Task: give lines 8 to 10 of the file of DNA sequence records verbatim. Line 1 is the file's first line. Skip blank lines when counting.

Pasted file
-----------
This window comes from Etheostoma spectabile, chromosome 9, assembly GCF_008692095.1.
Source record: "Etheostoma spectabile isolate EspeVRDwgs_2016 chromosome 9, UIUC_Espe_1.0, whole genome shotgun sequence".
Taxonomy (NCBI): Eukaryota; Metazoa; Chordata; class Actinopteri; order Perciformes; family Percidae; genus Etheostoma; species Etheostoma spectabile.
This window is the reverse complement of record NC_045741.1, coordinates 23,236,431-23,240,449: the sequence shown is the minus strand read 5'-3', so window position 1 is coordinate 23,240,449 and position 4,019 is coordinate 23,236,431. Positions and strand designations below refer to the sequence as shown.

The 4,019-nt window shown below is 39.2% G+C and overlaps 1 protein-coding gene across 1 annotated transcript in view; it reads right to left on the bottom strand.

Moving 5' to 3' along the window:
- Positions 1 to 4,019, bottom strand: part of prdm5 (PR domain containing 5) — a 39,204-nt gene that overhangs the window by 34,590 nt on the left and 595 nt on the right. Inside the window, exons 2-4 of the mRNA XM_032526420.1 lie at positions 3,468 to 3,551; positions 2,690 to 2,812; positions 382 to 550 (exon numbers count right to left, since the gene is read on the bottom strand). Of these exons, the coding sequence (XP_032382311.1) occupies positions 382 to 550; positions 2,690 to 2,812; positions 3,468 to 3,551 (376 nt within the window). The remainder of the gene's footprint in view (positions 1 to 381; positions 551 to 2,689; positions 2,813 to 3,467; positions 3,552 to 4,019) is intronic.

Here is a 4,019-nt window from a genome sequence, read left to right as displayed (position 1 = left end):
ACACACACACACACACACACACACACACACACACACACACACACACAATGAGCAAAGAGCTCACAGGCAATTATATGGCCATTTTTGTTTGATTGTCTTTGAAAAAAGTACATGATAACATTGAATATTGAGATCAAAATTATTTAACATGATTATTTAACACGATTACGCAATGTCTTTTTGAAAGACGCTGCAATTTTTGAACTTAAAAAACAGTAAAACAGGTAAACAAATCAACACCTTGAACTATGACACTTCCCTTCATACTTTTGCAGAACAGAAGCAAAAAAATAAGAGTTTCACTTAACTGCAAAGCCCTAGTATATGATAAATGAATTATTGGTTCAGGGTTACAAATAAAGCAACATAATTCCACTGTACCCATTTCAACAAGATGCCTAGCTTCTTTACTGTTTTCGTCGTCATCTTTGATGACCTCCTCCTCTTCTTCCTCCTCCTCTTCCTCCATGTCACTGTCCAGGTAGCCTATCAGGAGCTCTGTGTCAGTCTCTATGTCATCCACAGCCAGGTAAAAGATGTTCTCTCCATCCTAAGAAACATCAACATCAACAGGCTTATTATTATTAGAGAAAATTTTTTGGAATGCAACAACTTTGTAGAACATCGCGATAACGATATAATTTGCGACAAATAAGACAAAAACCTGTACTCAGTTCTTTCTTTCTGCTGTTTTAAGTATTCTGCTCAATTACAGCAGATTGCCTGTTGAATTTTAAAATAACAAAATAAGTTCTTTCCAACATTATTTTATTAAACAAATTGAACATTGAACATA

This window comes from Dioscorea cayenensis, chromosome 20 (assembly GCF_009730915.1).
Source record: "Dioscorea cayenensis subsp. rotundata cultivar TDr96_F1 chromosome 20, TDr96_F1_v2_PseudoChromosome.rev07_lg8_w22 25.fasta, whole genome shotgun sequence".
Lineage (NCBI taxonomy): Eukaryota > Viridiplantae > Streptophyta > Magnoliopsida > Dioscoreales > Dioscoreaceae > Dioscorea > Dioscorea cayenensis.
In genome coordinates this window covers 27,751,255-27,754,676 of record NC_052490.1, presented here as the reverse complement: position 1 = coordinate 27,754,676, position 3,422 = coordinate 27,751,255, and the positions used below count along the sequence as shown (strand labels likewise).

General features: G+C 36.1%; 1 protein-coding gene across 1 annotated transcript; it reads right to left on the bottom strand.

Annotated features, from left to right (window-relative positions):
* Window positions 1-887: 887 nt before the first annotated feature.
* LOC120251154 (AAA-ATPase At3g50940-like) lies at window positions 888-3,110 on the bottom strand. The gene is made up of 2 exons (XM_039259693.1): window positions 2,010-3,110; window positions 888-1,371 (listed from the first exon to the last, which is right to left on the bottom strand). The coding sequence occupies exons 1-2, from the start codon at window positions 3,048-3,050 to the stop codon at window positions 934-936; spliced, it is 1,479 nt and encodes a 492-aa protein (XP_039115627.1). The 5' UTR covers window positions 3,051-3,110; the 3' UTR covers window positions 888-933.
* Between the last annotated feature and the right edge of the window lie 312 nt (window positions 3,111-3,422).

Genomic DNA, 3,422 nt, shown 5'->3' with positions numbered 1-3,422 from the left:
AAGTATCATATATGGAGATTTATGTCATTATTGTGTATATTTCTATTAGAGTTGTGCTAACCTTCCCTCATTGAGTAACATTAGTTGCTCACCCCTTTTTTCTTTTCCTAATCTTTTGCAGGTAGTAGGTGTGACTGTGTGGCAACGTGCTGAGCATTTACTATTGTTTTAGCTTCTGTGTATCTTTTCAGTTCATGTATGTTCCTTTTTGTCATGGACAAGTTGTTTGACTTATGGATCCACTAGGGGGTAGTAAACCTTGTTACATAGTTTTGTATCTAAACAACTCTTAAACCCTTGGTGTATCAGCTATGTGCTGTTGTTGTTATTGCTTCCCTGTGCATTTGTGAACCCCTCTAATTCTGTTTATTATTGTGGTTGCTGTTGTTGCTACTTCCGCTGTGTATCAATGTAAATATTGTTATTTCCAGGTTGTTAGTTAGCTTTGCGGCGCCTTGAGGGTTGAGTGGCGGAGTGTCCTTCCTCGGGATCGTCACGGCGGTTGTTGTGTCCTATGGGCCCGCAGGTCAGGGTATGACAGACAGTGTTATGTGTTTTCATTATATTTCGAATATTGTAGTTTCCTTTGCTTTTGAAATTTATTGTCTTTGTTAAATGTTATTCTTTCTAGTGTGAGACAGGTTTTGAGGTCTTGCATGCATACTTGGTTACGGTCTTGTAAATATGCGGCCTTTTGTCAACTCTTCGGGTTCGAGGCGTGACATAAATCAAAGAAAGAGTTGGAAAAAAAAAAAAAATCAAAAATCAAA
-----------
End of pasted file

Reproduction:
Here is a 4,019-nt window from a genome sequence, read left to right as displayed (position 1 = left end):
ACACACACACACACACACACACACACACACACACACACACACACACAATGAGCAAAGAGCTCACAGGCAATTATATGGCCATTTTTGTTTGATTGTCTTTGAAAAAAGTACATGATAACATTGAATATTGAGATCAAAATTATTTAACATGATTATTTAACACGATTACGCAATGTCTTTTTGAAAGACGCTGCAATTTTTGAACTTAAAAAACAGTAAAACAGGTAAACAAATCAACACCTTGAACTATGACACTTCCCTTCATACTTTTGCAGAACAGAAGCAAAAAAATAAGAGTTTCACTTAACTGCAAAGCCCTAGTATATGATAAATGAATTATTGGTTCAGGGTTACAAATAAAGCAACATAATTCCACTGTACCCATTTCAACAAGATGCCTAGCTTCTTTACTGTTTTCGTCGTCATCTTTGATGACCTCCTCCTCTTCTTCCTCCTCCTCTTCCTCCATGTCACTGTCCAGGTAGCCTATCAGGAGCTCTGTGTCAGTCTCTATGTCATCCACAGCCAGGTAAAAGATGTTCTCTCCATCCTAAGAAACATCAACATCAACAGGCTTATTATTATTAGAGAAAATTTTTTGGAATGCAACAACTTTGTAGAACATCGCGATAACGATATAATTTGCGACAAATAAGACAAAAACCTGTACTCAGTTCTTTCTTTCTGCTGTTTTAAGTATTCTGCTCAATTACAGCAGATTGCCTGTTGAATTTTAAAATAACAAAATAAGTTCTTTCCAACATTATTTTATTAAACAAATTGAACATTGAACATA

This window comes from Dioscorea cayenensis, chromosome 20 (assembly GCF_009730915.1).